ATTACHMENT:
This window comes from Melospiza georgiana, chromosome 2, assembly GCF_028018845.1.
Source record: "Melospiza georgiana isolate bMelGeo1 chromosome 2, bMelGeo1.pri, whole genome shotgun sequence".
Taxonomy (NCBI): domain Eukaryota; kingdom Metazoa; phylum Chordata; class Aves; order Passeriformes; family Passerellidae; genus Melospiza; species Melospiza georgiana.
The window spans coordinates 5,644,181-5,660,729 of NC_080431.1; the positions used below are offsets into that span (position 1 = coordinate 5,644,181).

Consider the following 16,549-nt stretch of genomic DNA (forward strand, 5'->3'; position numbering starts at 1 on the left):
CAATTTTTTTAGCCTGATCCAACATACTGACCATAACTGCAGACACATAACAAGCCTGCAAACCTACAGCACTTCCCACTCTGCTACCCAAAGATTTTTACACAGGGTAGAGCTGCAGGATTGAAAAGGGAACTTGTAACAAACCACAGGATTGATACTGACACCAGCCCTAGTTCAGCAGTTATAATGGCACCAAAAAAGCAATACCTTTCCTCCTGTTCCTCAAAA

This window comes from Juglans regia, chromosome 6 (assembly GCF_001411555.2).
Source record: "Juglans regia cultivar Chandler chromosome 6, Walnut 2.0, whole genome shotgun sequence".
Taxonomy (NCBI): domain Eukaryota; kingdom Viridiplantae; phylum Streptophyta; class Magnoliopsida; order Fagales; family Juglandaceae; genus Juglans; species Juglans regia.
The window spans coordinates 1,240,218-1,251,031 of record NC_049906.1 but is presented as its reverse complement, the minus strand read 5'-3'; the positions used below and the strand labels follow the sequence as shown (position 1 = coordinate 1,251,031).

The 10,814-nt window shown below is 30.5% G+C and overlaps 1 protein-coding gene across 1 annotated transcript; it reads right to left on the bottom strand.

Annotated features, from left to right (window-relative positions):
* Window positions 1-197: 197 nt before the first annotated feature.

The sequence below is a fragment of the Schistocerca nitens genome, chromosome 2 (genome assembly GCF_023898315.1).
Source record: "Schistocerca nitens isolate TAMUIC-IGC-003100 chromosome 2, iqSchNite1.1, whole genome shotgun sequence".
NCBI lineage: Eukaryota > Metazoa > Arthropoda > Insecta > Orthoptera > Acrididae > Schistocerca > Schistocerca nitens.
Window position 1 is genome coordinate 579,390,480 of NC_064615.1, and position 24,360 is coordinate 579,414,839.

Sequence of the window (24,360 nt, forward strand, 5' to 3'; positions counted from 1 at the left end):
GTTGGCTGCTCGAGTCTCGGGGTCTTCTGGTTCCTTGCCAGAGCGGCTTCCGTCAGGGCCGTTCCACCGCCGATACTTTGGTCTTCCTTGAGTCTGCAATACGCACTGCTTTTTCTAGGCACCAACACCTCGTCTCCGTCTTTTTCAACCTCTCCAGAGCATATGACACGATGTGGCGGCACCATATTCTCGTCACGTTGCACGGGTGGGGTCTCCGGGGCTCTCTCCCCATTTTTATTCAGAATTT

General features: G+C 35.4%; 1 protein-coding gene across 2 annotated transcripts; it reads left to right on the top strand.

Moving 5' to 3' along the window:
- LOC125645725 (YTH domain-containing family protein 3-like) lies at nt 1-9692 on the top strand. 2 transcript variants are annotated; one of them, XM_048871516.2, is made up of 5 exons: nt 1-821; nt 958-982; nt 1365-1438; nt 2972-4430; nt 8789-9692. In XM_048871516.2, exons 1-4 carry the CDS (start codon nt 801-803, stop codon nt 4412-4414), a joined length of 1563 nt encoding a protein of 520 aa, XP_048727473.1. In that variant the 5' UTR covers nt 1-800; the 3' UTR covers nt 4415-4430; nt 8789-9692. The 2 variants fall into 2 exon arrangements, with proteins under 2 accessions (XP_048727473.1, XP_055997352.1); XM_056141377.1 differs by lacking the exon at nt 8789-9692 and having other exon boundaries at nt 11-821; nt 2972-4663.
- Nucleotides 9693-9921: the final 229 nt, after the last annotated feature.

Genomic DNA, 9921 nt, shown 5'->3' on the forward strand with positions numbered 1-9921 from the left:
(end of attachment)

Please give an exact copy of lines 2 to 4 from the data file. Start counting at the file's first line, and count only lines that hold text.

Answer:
Source record: "Melospiza georgiana isolate bMelGeo1 chromosome 2, bMelGeo1.pri, whole genome shotgun sequence".
Taxonomy (NCBI): domain Eukaryota; kingdom Metazoa; phylum Chordata; class Aves; order Passeriformes; family Passerellidae; genus Melospiza; species Melospiza georgiana.
The window spans coordinates 5,644,181-5,660,729 of NC_080431.1; the positions used below are offsets into that span (position 1 = coordinate 5,644,181).